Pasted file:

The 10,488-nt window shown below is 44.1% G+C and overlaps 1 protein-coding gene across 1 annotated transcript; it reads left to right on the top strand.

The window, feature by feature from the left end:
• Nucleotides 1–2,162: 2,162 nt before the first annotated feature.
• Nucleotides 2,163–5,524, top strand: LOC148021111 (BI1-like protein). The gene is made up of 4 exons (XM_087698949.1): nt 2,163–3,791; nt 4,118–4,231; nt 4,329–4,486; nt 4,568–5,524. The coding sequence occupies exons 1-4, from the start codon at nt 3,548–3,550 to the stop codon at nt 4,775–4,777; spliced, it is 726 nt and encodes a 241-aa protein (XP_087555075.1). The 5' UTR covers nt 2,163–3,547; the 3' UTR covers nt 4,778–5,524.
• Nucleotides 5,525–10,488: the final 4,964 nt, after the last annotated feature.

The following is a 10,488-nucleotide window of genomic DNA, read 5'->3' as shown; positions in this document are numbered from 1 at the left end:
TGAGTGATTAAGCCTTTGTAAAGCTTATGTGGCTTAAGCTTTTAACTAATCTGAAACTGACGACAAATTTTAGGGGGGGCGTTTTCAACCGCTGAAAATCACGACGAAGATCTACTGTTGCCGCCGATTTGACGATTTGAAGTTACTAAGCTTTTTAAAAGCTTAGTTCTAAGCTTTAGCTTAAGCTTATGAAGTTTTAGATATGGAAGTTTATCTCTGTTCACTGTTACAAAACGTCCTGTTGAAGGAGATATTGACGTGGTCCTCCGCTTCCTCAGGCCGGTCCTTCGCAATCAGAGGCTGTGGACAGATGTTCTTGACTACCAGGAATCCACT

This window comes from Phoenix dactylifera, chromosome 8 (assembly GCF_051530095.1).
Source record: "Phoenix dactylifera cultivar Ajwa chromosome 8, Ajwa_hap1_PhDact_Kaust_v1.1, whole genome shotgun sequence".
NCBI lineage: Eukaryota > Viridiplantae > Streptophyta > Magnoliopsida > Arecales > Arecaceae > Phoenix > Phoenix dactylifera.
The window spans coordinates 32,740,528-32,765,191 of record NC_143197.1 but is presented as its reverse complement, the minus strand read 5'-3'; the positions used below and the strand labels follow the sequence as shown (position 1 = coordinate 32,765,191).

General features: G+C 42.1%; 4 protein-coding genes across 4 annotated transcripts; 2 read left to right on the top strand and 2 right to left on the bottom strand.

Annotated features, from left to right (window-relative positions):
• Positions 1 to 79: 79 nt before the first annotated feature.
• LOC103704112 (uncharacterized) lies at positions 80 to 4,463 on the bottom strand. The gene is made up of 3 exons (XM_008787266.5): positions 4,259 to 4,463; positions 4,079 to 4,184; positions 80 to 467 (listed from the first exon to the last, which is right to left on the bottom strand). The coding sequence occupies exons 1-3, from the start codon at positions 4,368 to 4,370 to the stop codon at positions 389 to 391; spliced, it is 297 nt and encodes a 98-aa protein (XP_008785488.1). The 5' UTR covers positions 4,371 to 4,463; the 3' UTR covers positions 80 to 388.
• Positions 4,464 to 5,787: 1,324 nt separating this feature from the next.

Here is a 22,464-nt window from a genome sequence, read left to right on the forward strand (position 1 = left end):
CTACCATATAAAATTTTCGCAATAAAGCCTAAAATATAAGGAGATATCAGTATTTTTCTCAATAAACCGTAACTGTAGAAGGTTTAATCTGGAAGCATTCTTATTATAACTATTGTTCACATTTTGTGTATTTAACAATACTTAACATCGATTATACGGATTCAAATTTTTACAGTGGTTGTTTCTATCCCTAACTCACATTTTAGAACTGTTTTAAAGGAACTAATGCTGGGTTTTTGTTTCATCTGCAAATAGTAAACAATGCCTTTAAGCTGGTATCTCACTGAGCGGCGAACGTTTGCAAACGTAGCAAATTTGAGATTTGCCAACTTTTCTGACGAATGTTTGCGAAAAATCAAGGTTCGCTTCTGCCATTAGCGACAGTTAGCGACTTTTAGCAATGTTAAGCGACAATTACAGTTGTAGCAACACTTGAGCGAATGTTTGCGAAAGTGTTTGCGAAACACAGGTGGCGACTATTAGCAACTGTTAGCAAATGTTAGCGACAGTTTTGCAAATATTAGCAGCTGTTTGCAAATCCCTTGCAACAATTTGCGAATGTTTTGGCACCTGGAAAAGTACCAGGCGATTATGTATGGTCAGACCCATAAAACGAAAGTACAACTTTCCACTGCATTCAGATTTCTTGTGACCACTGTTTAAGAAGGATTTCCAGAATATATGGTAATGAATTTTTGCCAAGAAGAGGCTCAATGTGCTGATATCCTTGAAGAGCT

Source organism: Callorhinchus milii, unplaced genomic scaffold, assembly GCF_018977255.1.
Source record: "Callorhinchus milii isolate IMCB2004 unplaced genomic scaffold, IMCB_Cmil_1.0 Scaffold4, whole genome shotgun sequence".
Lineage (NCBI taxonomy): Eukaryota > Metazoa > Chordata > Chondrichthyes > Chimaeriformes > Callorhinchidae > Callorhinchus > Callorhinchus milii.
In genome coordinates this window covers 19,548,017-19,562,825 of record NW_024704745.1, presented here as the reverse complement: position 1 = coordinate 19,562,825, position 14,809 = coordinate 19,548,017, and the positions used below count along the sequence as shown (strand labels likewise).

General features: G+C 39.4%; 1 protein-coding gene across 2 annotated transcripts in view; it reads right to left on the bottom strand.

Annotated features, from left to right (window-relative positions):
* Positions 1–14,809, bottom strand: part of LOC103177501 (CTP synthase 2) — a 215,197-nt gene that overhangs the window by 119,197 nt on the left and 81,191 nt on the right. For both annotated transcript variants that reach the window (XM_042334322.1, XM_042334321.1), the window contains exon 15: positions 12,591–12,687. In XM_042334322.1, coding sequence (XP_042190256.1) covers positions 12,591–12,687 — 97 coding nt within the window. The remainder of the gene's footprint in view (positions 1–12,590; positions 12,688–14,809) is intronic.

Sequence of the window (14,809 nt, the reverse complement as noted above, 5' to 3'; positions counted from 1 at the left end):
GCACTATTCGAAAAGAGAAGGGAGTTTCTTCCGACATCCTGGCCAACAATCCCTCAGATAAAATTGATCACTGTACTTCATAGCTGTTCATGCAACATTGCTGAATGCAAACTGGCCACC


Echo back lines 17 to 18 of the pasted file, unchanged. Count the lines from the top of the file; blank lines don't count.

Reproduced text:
Here is a 22,464-nt window from a genome sequence, read left to right on the forward strand (position 1 = left end):
CTACCATATAAAATTTTCGCAATAAAGCCTAAAATATAAGGAGATATCAGTATTTTTCTCAATAAACCGTAACTGTAGAAGGTTTAATCTGGAAGCATTCTTATTATAACTATTGTTCACATTTTGTGTATTTAACAATACTTAACATCGATTATACGGATTCAAATTTTTACAGTGGTTGTTTCTATCCCTAACTCACATTTTAGAACTGTTTTAAAGGAACTAATGCTGGGTTTTTGTTTCATCTGCAAATAGTAAACAATGCCTTTAAGCTGGTATCTCACTGAGCGGCGAACGTTTGCAAACGTAGCAAATTTGAGATTTGCCAACTTTTCTGACGAATGTTTGCGAAAAATCAAGGTTCGCTTCTGCCATTAGCGACAGTTAGCGACTTTTAGCAATGTTAAGCGACAATTACAGTTGTAGCAACACTTGAGCGAATGTTTGCGAAAGTGTTTGCGAAACACAGGTGGCGACTATTAGCAACTGTTAGCAAATGTTAGCGACAGTTTTGCAAATATTAGCAGCTGTTTGCAAATCCCTTGCAACAATTTGCGAATGTTTTGGCACCTGGAAAAGTACCAGGCGATTATGTATGGTCAGACCCATAAAACGAAAGTACAACTTTCCACTGCATTCAGATTTCTTGTGACCACTGTTTAAGAAGGATTTCCAGAATATATGGTAATGAATTTTTGCCAAGAAGAGGCTCAATGTGCTGATATCCTTGAAGAGCT